We’ve always done well at Langara and this year was no exception. The “take” limit in this area is eight salmon per person per trip, four of which can be Chinooks, and we managed to get our limits. On our trip, Coho (silver salmon) were reasonably plentiful, but you had to work for the Chinooks, which is normal after the month of June. We released many fish, too, mostly Pink salmon. The one hazard we did encounter was the local population of voracious sea lions which ate three of our salmon before we could get them onboard. One big sea lion striped all of the line off of the reel when he grabbed our fish, but we managed to cut the line loose before he could take the rod and reel with him, too. Oh well—all part of the fishing experience on Langara Island.

You have three fish processing options. Take your vacuum-packed and frozen catch home with you in boxes, have your catch custom-processed and shipped to you (extra charge), or take your catch home fresh. Be sure to get your Canadian fishing license and salmon stamp on line before departing for the trip (available on line at Fisheries and Oceans Canada).

Travel: Living near the Los Angeles area, we always fly to Vancouver, British Columbia the day before our trip and stay overnight in a hotel. We booked the Pacific Gateway Hotel at Vancouver Airport and were pleased with our accommodations. The hotel is less than 10 minutes away from Vancouver Airport’s South Terminal via a courtesy shuttle, which runs every 20 minutes. We also stay the night on the day of our return to Vancouver, and then fly home the next day. The hotel will put your packaged fish in its freezer overnight at no extra charge. On the day you start your trip, you have to be at the Vancouver South Terminal desk before 7:30 am to log in with West Coast. From the South Terminal, you will fly to Masset on Haida Gwaii. From there, it’s a 10-minute helicopter ride to the lodge. All transportation between Vancouver and the lodge is included as part of your trip package.  Your flight to and from home to Vancouver is at your own expense.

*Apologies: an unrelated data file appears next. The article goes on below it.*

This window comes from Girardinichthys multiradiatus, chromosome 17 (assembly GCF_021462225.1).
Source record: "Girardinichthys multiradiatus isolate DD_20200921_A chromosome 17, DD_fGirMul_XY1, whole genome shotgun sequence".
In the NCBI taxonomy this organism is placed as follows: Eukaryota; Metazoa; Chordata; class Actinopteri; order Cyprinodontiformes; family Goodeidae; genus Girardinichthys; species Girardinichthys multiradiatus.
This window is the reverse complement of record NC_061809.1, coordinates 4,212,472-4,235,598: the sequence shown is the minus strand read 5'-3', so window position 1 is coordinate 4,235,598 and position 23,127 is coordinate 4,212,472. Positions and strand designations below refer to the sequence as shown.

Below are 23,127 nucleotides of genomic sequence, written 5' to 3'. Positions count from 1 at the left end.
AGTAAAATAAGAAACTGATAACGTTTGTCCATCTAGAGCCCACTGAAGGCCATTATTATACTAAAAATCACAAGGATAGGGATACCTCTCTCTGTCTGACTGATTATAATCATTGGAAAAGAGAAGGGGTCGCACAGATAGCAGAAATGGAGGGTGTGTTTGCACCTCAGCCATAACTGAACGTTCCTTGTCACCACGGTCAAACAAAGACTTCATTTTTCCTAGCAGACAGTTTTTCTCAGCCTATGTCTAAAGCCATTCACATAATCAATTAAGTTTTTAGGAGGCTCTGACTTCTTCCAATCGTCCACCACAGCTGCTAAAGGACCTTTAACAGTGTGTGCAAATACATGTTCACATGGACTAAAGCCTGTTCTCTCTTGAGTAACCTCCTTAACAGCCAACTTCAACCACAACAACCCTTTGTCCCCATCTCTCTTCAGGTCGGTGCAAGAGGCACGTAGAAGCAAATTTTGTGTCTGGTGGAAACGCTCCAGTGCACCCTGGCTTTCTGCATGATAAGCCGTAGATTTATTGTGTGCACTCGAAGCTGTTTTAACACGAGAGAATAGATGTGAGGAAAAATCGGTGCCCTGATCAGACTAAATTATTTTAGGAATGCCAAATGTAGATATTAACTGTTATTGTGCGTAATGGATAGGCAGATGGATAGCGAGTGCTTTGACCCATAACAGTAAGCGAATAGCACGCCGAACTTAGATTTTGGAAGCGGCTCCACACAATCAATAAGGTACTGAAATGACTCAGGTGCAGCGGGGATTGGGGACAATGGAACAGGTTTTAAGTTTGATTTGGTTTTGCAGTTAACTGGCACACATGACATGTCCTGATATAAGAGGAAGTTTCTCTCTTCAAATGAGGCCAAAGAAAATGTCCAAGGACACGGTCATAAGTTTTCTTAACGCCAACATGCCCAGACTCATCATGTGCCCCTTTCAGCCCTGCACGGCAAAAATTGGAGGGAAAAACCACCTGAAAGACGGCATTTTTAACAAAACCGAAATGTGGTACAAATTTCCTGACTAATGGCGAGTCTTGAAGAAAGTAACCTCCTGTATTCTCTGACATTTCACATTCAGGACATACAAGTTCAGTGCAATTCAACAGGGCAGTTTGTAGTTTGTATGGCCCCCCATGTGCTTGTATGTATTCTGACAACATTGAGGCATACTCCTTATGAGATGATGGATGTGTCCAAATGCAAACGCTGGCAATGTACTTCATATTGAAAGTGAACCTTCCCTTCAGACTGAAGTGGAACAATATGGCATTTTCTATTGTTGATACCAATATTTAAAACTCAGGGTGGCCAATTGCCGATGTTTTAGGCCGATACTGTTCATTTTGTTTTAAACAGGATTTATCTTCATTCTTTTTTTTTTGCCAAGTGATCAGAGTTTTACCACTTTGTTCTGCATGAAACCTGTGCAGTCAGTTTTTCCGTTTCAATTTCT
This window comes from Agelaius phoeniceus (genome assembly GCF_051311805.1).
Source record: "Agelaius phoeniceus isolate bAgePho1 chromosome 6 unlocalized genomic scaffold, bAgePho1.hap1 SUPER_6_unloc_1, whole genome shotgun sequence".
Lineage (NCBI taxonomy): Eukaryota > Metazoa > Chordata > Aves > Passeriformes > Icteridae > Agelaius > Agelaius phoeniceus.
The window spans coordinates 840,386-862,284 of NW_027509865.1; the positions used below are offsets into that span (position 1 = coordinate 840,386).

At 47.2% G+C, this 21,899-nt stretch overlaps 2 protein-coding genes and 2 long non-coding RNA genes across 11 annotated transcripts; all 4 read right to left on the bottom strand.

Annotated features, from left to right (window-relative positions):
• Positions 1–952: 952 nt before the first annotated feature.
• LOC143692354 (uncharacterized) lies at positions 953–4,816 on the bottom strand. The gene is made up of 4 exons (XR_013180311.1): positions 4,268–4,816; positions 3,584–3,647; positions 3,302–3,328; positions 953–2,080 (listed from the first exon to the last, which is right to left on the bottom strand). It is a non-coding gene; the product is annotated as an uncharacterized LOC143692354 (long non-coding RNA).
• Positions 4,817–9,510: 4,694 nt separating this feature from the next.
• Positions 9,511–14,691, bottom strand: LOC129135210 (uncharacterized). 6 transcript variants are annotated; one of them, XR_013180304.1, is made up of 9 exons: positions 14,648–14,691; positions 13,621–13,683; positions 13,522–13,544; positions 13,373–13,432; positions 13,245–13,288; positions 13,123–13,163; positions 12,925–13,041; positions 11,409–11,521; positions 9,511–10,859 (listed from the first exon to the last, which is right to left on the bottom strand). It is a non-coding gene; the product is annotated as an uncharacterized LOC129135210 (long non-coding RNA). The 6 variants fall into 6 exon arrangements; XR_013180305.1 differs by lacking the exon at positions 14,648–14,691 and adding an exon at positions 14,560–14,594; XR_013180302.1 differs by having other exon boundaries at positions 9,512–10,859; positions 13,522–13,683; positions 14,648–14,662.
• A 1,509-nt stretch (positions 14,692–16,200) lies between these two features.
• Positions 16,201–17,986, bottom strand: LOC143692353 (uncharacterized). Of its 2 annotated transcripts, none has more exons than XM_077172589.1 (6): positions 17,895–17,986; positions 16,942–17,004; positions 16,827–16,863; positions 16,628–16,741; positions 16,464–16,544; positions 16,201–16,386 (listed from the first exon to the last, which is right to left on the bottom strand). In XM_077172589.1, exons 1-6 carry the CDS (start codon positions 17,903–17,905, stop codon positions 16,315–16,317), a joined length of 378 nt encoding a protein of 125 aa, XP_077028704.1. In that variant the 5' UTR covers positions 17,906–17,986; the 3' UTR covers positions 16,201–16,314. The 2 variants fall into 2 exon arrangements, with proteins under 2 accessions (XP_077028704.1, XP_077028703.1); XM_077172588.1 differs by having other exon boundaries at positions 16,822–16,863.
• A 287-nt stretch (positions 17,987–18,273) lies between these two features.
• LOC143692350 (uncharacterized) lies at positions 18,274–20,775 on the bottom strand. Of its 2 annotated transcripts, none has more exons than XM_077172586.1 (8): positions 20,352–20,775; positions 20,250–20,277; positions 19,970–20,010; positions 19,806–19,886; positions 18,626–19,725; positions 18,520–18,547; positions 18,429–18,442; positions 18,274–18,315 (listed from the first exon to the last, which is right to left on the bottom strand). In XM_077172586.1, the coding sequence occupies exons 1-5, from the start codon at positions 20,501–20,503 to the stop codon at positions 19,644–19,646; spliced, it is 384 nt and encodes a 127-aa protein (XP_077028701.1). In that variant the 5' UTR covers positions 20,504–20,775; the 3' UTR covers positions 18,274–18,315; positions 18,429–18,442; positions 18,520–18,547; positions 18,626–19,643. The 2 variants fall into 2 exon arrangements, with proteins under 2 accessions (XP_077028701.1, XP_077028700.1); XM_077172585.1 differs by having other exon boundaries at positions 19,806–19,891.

We had a great time on this trip, and we’re happy to recommend West Coast Fishing Club as an excellent option for a Canadian ocean fishing experience. Overall the trip was excellent, and the staff one of the best we’ve had the pleasure of working with. Langara Island is a good place to fish, and if you’re thinking of ocean fishing for salmon or halibut it’s a great area to visit. Try it, and we think you’ll like it.  I know we did.

West Coast Fishing Club is on line at http://westcoastfishingclub.com/ or call 888-432-6666

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Salmon and Halibut Fishing at the Queen Charlotte Lodge: 2015

DSC_9499smeWe just returned from our annual Canadian salmon fishing trip for 2015.  This year we were at the Queen Charlotte Lodge for the second year in a row. We had good travel connections both ways. You fly to Vancouver, catch an early chartered jet the next morning to Masset on Haida Gwaii (formerly Queen Charlotte Island), and then take a 12 minute helicopter ride to the Lodge, (the reverse on the way home). We opted for the four day fishing package to maximize our chances. You arrive at the Lodge before 10:00 am on the first day, enjoy a quick brunch and orientation, and then you start fishing. This year we paid for a half-guided trip (last year we went off on our own). Both times we’ve stayed on the MV Driftwood, a nicely refitted tugboat operated by the Lodge that sleeps 14 passengers, and it’s anchored right on the fishing grounds. The Lodge ashore is more of a resort and it’s plush with a few extra amenities if that’s what you like, but it’s at least a 30 minute trip each way from the Lodge docks to the fishing grounds. The crew on the Driftwood were great, the food was excellent (but breakfast is pretty light), and you can fish as long as you like. That fits our style.